By comparison, the average consumer loan from a bank are charged off at a rate of 2% to 3% in a typical quarter although that figure can rise. Even unsecured debt held on credit cards, considered to be the riskiest loans banks offer, generally show charge off rates of 3% to 5%.
Returns Are Compensation for Risks
Because some loans will be charged off, the higher interest rates are considered to be a compensation for risk. Charge offs could be thought of as losing trades. If an investor, for example, makes 100 trades, there may be 30 to 40 losses. This lowers the returns of the portfolio. Winners make up for losses.
Lending Club, one of the largest P2P networks, shows the historical returns of loans made since 2010. The chart below shows this data for the lowest rated loans, or those that carry the most risk. More than 26% of these loans are eventually charged off.
Source: Lending Club
Despite the high charge off rates, investors have generally earned rates of more than 10% on average. The chart shows rates start out high but as losses mount, the actual returns on investments decline. This is why diversification is important.
If you do decide to make an investment in a P2P network, instead of funding one large loan consider taking advantage of the site’s ability to securitize loans. This allows you to, in effect, fund pieces of loans and reduce the risk of charge offs.
The next chart shows that returns will be lower with this approach but risks also decline. Higher grade loans default less often and the returns of all loans through the site reflect a charge rate of less than 10%.
Source: Lending Club
Diversification From the Stock Market As Well
P2P lending is uncorrelated with the stock market. This is shown in the next chart which is a correlation matrix of various asset classes. Lower numbers show that the two assets move with less correlation.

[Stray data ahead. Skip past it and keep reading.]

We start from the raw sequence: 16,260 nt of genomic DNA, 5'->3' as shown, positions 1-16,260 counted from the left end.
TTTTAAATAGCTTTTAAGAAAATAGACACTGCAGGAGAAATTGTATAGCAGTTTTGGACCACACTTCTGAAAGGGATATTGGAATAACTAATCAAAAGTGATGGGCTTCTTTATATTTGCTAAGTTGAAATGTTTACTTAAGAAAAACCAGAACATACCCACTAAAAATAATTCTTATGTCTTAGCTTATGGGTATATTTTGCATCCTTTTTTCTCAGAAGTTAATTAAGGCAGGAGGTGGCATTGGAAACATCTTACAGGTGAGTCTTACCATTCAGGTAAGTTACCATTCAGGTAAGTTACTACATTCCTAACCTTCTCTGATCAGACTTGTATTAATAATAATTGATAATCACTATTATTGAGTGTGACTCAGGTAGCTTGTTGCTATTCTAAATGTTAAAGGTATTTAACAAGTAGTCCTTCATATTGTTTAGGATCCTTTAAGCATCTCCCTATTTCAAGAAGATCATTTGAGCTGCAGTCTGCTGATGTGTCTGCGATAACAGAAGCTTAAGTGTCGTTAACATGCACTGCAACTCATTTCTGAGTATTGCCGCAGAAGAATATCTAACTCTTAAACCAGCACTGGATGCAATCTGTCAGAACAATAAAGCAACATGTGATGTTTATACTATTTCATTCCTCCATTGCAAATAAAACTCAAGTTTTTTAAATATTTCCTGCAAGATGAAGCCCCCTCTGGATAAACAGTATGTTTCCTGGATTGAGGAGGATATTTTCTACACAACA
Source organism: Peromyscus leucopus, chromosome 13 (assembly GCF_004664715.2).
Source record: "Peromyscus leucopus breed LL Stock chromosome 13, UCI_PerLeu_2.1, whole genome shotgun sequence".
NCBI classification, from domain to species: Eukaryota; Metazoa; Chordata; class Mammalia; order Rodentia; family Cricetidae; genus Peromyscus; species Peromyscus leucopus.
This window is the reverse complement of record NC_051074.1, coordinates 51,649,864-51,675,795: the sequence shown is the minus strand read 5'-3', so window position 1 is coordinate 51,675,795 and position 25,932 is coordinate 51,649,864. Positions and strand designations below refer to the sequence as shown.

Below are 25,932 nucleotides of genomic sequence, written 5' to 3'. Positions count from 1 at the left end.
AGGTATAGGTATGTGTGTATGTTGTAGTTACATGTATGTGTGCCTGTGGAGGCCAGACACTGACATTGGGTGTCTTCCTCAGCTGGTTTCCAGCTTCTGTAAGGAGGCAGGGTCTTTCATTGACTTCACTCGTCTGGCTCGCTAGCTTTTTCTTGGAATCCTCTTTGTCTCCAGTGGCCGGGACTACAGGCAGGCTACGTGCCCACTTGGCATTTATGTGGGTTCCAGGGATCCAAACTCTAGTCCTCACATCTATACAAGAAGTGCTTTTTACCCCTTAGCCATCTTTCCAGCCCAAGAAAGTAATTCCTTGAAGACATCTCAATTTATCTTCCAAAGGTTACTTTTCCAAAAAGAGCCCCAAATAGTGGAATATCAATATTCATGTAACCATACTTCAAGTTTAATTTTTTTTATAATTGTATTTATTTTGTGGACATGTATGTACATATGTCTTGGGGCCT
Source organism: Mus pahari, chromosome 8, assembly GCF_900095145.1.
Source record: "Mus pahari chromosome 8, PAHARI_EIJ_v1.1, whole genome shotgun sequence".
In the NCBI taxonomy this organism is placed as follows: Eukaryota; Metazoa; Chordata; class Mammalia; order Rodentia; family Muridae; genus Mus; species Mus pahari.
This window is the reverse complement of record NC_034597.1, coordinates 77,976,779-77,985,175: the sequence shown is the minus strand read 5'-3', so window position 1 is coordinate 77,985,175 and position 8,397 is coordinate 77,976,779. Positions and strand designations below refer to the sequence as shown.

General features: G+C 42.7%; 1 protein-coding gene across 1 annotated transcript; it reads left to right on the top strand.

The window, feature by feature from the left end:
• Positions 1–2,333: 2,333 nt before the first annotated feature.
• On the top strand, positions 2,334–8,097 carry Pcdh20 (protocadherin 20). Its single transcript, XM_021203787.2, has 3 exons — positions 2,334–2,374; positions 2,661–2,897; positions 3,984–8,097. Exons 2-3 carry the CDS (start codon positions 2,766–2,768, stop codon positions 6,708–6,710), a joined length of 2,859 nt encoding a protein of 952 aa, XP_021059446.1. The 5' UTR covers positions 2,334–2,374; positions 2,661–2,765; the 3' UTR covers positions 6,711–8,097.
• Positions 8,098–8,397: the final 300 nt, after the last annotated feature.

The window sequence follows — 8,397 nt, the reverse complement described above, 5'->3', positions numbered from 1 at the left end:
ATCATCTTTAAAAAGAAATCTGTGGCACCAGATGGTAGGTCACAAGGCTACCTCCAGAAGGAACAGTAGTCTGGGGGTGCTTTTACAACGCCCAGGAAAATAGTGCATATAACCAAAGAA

Source: Mauldin Economics
For example, stocks of countries in the Pacific region (PAC stocks in the table) have an 85% correlation with US stocks. This means they move together 85% of the time. P2P lending shows a low correlation with all asset classes in the table.
This means when a market crashes, the returns from the P2P network are likely to remain stable.
Where to Learn More
Lending Club was founded in 2007 and is estimated to have a 45% market share of the P2P loans made. The site reports that 99% of portfolios with more than 100 Notes have seen positive returns and investors can start with just $1,000.
Prosper has been in business since 2006 and funded more thaP2P lendingn $10 billion in loans. The company allows investors to start with as little as $25 and estimates that returns will average about 6.8% a year.
Upstart was founded by ex-Googlers and notes that it is the first lending platform to leverage artificial intelligence and machine learning to price credit and automate the borrowing process. The company has originated more than $1.5 billion in loans since it began operating in may 2014.
In addition to its direct-to-consumer lending platform, Upstart provides technology to banks, credit unions and other partners via a “Software-as-a-Service” offering called Powered by Upstart.
According to the company, investors are earning an average 7.4% return across all grades with 97.6% of investors earning a positive return. But, to invest with Upstart, you must be an accredited investor.
This means a net worth of $1 million, excluding your home or an income of $200,000 or more in the last two years. Since you must be an accredited investor, they are open for investing in all states as they only are subject to federal securities regulations.
P2P lending could be a source of passive income for many investors and investors of all sizes could be able to participate in this new market.